I've tried to change the Font size of my xterm-256color. By default, in above pictures, it's set to: Source Code Pro Regular 9

I've made two more pictures.

  1. Left Terminal Font size: 10, Right Terminal Font size: 11 enter image description here

  2. Left Terminal Font size: 10, Right Terminal Font size: 8 enter image description here

As you can see the size of visible "weird borders" portion increases and decreases, but they persist nonetheless.

Thank you for reading.

Some information about my system(since I'm not sure what is necessary):
Distro: Manjaro
WM: i3
TE: xterm-256colors/urxvt

lspci -vnn | grep VGA output:
00:02.0 VGA compatible controller [0300]: Intel Corporation Mobile 4 Series Chipset Integrated Graphics Controller [8086:2a42] (rev 07) (prog-if 00 [VGA controller])

I'm not sure what is necessary, if I need to provide any additional information, please inform me.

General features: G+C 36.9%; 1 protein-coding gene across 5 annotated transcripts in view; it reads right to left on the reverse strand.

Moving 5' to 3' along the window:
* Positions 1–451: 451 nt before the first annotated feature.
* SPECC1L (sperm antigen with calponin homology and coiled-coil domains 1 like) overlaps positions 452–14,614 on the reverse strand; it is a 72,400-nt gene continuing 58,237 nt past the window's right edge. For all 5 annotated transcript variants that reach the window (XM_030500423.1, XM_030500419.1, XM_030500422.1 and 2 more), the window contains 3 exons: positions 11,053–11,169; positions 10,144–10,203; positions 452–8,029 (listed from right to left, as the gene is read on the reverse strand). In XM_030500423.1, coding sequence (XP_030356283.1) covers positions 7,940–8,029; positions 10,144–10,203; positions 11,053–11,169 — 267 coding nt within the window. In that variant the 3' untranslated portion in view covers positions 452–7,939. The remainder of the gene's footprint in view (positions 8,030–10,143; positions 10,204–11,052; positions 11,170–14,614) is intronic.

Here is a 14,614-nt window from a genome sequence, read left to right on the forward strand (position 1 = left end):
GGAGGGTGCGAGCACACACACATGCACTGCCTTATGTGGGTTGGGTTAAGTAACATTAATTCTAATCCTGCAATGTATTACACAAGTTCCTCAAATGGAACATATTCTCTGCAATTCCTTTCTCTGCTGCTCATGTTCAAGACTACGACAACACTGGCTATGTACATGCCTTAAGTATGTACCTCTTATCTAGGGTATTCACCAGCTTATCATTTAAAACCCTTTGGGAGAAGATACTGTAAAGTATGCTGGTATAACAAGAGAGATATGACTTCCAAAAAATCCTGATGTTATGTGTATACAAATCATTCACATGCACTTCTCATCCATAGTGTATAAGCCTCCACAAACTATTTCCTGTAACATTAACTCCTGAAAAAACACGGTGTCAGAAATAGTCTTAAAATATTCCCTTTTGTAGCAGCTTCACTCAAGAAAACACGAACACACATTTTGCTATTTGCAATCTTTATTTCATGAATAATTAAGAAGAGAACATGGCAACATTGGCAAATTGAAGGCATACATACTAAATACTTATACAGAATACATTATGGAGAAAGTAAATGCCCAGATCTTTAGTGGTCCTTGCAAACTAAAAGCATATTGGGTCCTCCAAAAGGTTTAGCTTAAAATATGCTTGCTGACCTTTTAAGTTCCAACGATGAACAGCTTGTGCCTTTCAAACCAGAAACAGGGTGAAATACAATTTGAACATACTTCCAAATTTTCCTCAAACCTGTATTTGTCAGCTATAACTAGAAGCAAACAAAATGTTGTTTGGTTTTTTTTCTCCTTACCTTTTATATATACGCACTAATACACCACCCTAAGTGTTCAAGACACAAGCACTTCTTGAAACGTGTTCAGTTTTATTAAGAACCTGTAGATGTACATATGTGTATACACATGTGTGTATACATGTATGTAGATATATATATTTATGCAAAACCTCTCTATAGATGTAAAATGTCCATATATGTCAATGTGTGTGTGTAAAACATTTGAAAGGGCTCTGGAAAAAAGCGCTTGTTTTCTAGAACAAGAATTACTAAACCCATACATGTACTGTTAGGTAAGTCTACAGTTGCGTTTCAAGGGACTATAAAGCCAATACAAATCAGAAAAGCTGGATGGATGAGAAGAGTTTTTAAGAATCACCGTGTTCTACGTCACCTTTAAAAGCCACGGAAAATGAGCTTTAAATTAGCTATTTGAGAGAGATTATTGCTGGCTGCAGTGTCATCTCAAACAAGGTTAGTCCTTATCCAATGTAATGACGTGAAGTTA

2 Answers 2


Terminal emulators work with a grid of rectangular character cells, each having the same size.

You have probably noticed with "regular" window managers that most terminal emulators resize in sudden jumps, rather than smoothly pixel by pixel. This is because they wish to avoid an unusable area at the right and bottom margins, and thereby provide a pleasant look of the application running inside.

This is achieved by the so-called "geometry hints". Let's say you've choosen a font where a character cell is 10×20 pixels, and the terminal emulator also adds a 1px border around the entire terminal emulation area. For the sake of simplicity, let's assume no tab bar, no scrollbar etc. This means that preferred window widths are 12, 22, 32, 42... pixels, and preferred window heights are 22, 42, 62, 82... pixels. Most terminal emulators install the geometry hints that their width should be 10*w+2 pixels and their height should be 20*h+2 pixels for some integers w and h (obviously the exact numbers are always calculated from the actual cell size, preferred border width, scrollbar width, and other bells and whistles in mind).